I’ve been sitting in a cancer ward at the Royal Marsden Hospital, desperately relying on a Tudor detective novel to distract me. Nurses are putting cancer drugs into my child and it’s almost impossible to bear.
One of them catches me glaring at her. “Everything OK?” she asks.
“I don’t want you to put those drugs into him,” I say.
“I do want you to. But I don’t.”
There are a lot of very sick youngsters here, moon-faced and hairless; I can hear a background chorus of children crying inconsolably and the occasional sharp scream. My own child is tied up to a chemo machine with its implacable clickety-clack, clickety-clack; he used to be a fan of Thomas the Tank Engine programmes, whose “clickety-clack, clickety-clack, down the track” became a meme.
The Sylvia Plath metaphor “I’ve…boarded the train there’s no getting off” haunted me throughout the time I was pregnant with him, and chemo is like that. You sign up for it, you put up with it, all the way to the terminal.
The infernal bedside waiting is like being trapped in a timepiece. A vast hospital system grinds slowly around the patient; it knows its own ways.
Writer C J Sansom was diagnosed with cancer just before embarking on his latest novel Tombland. “Tombland” completes a series of seven Tudor mystery novels based around a hunchbacked lawyer, Matthew Shardlake; it took Sansom twice as long as the others to write and, in his darkest moments, he feared he might not finish it before the cancer took him.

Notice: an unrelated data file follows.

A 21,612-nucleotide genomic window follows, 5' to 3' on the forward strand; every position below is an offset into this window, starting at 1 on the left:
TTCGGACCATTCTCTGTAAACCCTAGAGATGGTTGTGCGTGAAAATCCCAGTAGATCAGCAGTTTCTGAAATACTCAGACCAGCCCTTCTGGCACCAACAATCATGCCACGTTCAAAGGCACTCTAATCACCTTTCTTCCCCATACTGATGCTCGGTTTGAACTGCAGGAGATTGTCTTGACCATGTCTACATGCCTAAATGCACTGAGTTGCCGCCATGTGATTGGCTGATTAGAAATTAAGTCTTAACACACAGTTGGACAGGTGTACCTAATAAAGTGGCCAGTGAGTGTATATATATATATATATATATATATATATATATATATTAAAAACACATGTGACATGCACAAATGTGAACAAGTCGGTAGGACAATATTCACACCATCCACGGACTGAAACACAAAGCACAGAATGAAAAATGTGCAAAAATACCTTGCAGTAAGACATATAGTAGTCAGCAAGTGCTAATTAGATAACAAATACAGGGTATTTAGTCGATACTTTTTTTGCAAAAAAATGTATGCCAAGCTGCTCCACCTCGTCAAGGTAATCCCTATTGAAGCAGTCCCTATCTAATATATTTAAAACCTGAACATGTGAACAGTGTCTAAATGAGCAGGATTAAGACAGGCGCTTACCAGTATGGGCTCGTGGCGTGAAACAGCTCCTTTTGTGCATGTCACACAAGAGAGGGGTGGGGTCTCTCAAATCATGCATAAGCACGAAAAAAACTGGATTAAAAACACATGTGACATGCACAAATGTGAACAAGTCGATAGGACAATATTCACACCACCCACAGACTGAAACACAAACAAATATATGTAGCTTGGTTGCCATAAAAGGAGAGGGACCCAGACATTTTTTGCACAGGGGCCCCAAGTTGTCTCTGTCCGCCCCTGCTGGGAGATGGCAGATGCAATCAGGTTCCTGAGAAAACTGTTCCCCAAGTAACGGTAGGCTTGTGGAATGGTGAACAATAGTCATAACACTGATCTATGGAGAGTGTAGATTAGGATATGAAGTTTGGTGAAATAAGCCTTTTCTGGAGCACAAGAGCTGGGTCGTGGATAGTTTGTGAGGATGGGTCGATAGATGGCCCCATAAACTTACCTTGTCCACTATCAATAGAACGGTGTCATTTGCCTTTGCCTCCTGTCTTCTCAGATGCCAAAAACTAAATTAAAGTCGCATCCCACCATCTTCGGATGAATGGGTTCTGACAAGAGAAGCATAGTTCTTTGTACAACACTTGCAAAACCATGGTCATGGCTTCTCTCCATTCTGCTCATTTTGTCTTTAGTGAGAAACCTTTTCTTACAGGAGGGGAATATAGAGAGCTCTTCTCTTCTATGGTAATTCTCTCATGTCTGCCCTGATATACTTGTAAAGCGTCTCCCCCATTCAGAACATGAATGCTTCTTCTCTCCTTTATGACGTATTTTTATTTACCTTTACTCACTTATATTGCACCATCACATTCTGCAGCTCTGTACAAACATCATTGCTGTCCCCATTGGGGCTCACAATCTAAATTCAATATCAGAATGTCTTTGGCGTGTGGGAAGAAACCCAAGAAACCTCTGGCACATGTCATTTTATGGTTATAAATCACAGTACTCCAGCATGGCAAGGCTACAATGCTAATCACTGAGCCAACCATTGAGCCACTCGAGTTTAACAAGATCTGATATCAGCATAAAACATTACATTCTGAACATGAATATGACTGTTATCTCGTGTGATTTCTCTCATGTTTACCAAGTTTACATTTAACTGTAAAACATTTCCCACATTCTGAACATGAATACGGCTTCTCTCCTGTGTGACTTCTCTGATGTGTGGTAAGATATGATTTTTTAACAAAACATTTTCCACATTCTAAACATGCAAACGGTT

Can Sansom’s hero Matthew Shardlake rise to the distraction challenge for me? I need a book to wrench me away from bedside terror and panic. Yes, this solid series cuts the mustard. The books are remarkably detailed accounts of Tudor times, told from the perspective of a man with a serious disability. Life is far from fair in Shardlake’s world, and he is very much an outcast.
The seven doorstop tomes are airport novels - an easy read. Nonetheless they are also a reliable briefing on how the great, lumbering Tudor state turned itself away from Catholicism and towards Protestantism in the early modern period.
For people researching Huguenot ancestry, they give an insight into how England came to be a place where Protestant refugees from France could be accepted - as sturdy allies in the ferocious battle against papistry.
I find the detective thrust of the books compelling when I’m most in need of a page-turner. At the same time, I love the intricate religious debates which are touched on: individual characters have their own religious sensibilities and faith is – for once – portrayed as something people get really worked up about.
If you struggle to understand the Catholicism versus Protestantism debate – for example, why stained glass windows in churches were smashed by reformers – the Shardlake novels offer an explanation. Most of Sansom’s characters have heartfelt religious beliefs and express them fervently. Monks, for example, put the Catholic case. Minor characters who are essentially heretics heading for the stake put the opposite case. It’s easy to see their respective points of view because they are convincing characters.
At any rate, I have found these books helpful. I itch with frustration when I see fictional representations of religious zealots which lack conviction. Most TV and film dramas set in Tudor times – and there are many – are guilty of this; Versailles is just one example. Human beings don’t go to the stake for nothing; we want to live.
Having been forged by zealotry myself, I understand the fire that drives it. It’s not a thing to be trifled with.Tombland by CJ Sansom The Colossus, by Sylvia Plath